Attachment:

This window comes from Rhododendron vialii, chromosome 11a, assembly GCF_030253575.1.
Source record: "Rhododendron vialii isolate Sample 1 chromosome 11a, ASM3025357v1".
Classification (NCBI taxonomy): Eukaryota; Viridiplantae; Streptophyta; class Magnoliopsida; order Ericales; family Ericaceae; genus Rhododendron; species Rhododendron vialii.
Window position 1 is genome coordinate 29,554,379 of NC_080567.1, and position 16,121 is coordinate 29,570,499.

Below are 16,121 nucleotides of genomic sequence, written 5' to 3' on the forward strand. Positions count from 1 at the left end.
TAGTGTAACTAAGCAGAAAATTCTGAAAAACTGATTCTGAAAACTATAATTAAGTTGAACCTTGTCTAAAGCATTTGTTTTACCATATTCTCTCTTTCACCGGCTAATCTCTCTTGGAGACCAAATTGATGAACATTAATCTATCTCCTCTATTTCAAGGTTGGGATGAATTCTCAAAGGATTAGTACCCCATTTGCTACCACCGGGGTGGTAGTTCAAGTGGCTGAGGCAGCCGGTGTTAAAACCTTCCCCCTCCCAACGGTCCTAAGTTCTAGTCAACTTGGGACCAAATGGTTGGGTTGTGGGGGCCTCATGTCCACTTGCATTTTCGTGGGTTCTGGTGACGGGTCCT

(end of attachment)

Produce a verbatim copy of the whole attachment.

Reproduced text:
This window comes from Rhododendron vialii, chromosome 11a, assembly GCF_030253575.1.
Source record: "Rhododendron vialii isolate Sample 1 chromosome 11a, ASM3025357v1".
Classification (NCBI taxonomy): Eukaryota; Viridiplantae; Streptophyta; class Magnoliopsida; order Ericales; family Ericaceae; genus Rhododendron; species Rhododendron vialii.
Window position 1 is genome coordinate 29,554,379 of NC_080567.1, and position 16,121 is coordinate 29,570,499.

Below are 16,121 nucleotides of genomic sequence, written 5' to 3' on the forward strand. Positions count from 1 at the left end.
TAGTGTAACTAAGCAGAAAATTCTGAAAAACTGATTCTGAAAACTATAATTAAGTTGAACCTTGTCTAAAGCATTTGTTTTACCATATTCTCTCTTTCACCGGCTAATCTCTCTTGGAGACCAAATTGATGAACATTAATCTATCTCCTCTATTTCAAGGTTGGGATGAATTCTCAAAGGATTAGTACCCCATTTGCTACCACCGGGGTGGTAGTTCAAGTGGCTGAGGCAGCCGGTGTTAAAACCTTCCCCCTCCCAACGGTCCTAAGTTCTAGTCAACTTGGGACCAAATGGTTGGGTTGTGGGGGCCTCATGTCCACTTGCATTTTCGTGGGTTCTGGTGACGGGTCCT